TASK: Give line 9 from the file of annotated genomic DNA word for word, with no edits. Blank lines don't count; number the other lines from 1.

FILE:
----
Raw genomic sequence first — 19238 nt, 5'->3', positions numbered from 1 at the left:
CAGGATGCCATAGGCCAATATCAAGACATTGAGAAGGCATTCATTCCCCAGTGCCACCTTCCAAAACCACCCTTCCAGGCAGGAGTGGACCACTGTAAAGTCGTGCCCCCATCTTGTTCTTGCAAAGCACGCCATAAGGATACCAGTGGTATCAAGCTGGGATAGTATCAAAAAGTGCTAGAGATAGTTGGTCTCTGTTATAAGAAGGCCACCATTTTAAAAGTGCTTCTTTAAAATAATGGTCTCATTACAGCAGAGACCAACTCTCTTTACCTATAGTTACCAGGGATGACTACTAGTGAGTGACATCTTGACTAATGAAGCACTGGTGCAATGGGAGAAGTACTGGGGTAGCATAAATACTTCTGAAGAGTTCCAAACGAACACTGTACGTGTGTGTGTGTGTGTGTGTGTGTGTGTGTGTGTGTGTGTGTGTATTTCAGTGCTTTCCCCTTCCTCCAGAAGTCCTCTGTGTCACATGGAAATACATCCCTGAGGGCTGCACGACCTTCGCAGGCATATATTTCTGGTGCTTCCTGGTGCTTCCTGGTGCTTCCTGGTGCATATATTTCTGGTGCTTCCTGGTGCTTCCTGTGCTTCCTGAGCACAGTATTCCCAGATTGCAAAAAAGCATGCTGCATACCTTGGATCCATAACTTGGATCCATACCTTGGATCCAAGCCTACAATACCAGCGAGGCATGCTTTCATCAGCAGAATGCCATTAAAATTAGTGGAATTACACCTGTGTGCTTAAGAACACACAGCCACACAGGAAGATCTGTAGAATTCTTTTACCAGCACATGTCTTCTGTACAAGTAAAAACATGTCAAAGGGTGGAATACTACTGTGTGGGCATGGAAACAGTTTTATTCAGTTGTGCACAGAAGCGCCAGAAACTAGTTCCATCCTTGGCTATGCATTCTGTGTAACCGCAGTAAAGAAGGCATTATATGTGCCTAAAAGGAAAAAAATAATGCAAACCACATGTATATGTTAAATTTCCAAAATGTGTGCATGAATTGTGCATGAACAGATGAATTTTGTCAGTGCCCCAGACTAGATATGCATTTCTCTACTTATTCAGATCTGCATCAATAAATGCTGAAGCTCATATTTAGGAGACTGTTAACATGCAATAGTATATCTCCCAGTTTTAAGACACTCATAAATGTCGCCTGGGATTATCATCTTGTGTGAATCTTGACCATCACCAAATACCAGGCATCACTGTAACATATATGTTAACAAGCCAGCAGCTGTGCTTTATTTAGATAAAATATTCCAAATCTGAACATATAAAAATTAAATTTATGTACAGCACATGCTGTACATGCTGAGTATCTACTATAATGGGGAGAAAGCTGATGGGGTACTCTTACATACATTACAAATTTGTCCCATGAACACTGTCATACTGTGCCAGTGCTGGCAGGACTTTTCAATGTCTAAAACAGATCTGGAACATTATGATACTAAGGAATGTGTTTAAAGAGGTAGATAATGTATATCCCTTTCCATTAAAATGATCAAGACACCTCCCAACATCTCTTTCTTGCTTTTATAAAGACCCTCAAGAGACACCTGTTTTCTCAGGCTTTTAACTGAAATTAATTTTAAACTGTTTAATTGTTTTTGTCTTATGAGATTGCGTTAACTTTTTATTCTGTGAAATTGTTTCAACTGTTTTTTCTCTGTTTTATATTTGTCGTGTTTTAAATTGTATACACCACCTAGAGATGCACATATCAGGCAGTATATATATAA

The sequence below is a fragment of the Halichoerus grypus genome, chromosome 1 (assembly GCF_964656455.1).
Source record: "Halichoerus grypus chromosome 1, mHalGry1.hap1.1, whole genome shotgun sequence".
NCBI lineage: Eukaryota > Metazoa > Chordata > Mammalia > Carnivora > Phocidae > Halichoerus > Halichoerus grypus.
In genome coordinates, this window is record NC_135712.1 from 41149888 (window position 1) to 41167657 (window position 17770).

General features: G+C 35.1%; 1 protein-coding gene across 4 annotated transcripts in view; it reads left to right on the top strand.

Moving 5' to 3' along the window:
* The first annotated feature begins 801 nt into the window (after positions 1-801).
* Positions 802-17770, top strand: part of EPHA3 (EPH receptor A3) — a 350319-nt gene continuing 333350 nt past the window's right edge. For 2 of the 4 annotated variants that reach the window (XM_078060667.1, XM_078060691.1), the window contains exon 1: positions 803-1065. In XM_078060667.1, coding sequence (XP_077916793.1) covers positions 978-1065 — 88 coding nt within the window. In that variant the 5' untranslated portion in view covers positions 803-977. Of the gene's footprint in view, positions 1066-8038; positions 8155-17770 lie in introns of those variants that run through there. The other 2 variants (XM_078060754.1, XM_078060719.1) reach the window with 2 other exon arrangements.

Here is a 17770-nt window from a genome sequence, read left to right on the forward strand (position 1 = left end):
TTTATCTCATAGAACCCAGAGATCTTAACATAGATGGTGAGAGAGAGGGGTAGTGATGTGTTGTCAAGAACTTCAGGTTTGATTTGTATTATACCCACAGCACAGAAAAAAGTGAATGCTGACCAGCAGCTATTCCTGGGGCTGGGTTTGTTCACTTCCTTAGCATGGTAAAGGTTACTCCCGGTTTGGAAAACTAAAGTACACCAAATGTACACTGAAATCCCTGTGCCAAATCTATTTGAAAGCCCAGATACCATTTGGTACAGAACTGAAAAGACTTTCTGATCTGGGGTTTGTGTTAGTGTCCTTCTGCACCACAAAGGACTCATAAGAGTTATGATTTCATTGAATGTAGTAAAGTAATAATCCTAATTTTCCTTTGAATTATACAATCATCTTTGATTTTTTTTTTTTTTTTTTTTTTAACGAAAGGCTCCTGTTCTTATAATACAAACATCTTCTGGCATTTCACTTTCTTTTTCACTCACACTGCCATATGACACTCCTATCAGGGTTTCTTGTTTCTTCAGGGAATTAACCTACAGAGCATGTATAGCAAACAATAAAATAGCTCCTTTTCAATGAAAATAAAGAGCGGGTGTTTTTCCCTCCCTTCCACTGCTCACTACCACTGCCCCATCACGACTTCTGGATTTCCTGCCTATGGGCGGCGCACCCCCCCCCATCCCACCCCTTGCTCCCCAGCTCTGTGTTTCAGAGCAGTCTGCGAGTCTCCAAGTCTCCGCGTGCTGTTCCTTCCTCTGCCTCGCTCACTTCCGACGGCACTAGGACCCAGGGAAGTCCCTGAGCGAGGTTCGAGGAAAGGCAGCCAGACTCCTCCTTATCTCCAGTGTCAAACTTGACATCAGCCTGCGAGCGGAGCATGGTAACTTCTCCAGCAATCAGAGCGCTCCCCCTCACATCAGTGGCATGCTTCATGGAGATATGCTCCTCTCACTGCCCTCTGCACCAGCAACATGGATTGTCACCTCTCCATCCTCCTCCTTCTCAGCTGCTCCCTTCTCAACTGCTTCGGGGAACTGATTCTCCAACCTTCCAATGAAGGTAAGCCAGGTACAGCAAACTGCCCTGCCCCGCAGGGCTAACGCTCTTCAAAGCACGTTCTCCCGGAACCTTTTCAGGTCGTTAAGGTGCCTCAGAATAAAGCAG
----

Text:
* The first annotated feature begins 801 nt into the window (after positions 1-801).